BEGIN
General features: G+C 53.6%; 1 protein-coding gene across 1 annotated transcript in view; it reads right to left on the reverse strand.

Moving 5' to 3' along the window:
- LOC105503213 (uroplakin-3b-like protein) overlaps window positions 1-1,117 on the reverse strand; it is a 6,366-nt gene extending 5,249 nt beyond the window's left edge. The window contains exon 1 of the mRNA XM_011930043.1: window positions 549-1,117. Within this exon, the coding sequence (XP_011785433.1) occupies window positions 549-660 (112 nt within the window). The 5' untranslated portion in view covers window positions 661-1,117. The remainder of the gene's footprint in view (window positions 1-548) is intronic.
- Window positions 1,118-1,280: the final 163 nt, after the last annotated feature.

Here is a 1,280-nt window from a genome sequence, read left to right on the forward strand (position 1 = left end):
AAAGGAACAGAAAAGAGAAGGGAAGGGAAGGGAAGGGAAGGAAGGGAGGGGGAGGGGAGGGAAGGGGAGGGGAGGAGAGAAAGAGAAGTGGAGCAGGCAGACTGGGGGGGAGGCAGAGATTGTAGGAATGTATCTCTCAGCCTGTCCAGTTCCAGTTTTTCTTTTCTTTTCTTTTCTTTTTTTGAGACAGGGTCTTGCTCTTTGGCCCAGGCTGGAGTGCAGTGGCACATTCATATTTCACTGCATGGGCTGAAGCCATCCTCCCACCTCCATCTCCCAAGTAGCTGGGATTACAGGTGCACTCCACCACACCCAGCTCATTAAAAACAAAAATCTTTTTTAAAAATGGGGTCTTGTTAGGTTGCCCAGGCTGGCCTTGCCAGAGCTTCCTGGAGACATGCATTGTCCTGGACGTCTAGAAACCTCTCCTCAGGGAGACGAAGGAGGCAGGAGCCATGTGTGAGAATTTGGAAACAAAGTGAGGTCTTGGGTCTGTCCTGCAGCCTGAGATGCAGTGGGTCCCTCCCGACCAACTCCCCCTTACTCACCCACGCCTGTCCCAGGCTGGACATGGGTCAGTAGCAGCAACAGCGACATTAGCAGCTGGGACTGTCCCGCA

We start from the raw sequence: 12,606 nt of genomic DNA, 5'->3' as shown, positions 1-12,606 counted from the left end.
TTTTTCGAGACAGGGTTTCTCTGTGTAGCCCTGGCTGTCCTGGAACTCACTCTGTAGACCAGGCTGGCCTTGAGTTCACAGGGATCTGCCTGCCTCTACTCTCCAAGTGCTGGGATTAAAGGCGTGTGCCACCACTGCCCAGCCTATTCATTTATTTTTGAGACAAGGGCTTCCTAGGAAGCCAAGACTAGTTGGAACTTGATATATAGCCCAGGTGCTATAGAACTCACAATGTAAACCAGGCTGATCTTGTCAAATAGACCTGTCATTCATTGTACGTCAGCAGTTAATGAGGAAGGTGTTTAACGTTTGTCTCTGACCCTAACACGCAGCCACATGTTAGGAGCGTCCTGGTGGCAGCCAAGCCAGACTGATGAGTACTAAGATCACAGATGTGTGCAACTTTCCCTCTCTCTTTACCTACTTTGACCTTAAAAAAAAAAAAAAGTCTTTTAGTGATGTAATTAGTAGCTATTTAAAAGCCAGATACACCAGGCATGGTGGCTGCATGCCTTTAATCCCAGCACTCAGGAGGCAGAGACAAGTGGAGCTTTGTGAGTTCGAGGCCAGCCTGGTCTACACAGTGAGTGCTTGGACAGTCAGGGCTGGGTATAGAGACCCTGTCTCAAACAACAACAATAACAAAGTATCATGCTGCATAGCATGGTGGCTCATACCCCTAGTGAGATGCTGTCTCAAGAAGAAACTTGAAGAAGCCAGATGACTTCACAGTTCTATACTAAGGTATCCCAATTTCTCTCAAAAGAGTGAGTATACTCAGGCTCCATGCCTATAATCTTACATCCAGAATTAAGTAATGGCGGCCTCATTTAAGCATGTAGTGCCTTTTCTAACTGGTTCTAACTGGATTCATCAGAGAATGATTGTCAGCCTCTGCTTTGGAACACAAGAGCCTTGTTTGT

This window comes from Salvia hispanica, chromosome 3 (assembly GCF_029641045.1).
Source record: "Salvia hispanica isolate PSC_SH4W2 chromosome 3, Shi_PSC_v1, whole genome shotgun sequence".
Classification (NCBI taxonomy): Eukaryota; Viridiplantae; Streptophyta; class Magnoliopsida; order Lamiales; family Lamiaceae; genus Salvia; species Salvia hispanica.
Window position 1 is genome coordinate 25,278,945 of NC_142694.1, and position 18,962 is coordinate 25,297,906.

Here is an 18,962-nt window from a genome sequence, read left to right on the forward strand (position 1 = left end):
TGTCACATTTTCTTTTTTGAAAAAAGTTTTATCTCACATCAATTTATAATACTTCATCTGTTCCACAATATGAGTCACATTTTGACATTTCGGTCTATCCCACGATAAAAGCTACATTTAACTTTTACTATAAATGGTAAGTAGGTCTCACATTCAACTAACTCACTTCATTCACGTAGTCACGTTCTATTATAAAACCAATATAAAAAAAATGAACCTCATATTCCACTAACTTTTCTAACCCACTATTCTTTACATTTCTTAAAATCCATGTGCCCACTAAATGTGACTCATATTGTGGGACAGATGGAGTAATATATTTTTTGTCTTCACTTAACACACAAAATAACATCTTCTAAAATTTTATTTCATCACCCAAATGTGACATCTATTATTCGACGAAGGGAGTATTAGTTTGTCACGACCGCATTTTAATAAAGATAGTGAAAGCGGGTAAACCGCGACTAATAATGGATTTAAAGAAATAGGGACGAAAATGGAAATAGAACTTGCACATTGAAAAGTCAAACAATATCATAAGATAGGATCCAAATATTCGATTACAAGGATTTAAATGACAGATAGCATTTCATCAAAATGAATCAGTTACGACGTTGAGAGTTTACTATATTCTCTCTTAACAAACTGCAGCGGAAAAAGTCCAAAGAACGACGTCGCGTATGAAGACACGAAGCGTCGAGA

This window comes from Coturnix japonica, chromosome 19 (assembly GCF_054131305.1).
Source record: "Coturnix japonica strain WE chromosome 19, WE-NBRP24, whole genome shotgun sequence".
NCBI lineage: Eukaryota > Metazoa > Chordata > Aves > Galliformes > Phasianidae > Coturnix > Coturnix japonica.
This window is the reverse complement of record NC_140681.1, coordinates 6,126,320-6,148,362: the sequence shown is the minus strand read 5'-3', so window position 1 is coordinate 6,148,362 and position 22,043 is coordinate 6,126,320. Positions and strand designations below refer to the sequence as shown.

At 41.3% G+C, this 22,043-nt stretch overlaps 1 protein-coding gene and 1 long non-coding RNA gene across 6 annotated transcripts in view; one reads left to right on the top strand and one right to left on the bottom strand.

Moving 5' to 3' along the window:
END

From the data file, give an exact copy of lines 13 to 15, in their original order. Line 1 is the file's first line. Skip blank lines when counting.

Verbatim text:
Here is an 18,962-nt window from a genome sequence, read left to right on the forward strand (position 1 = left end):
TGTCACATTTTCTTTTTTGAAAAAAGTTTTATCTCACATCAATTTATAATACTTCATCTGTTCCACAATATGAGTCACATTTTGACATTTCGGTCTATCCCACGATAAAAGCTACATTTAACTTTTACTATAAATGGTAAGTAGGTCTCACATTCAACTAACTCACTTCATTCACGTAGTCACGTTCTATTATAAAACCAATATAAAAAAAATGAACCTCATATTCCACTAACTTTTCTAACCCACTATTCTTTACATTTCTTAAAATCCATGTGCCCACTAAATGTGACTCATATTGTGGGACAGATGGAGTAATATATTTTTTGTCTTCACTTAACACACAAAATAACATCTTCTAAAATTTTATTTCATCACCCAAATGTGACATCTATTATTCGACGAAGGGAGTATTAGTTTGTCACGACCGCATTTTAATAAAGATAGTGAAAGCGGGTAAACCGCGACTAATAATGGATTTAAAGAAATAGGGACGAAAATGGAAATAGAACTTGCACATTGAAAAGTCAAACAATATCATAAGATAGGATCCAAATATTCGATTACAAGGATTTAAATGACAGATAGCATTTCATCAAAATGAATCAGTTACGACGTTGAGAGTTTACTATATTCTCTCTTAACAAACTGCAGCGGAAAAAGTCCAAAGAACGACGTCGCGTATGAAGACACGAAGCGTCGAGA

This window comes from Coturnix japonica, chromosome 19 (assembly GCF_054131305.1).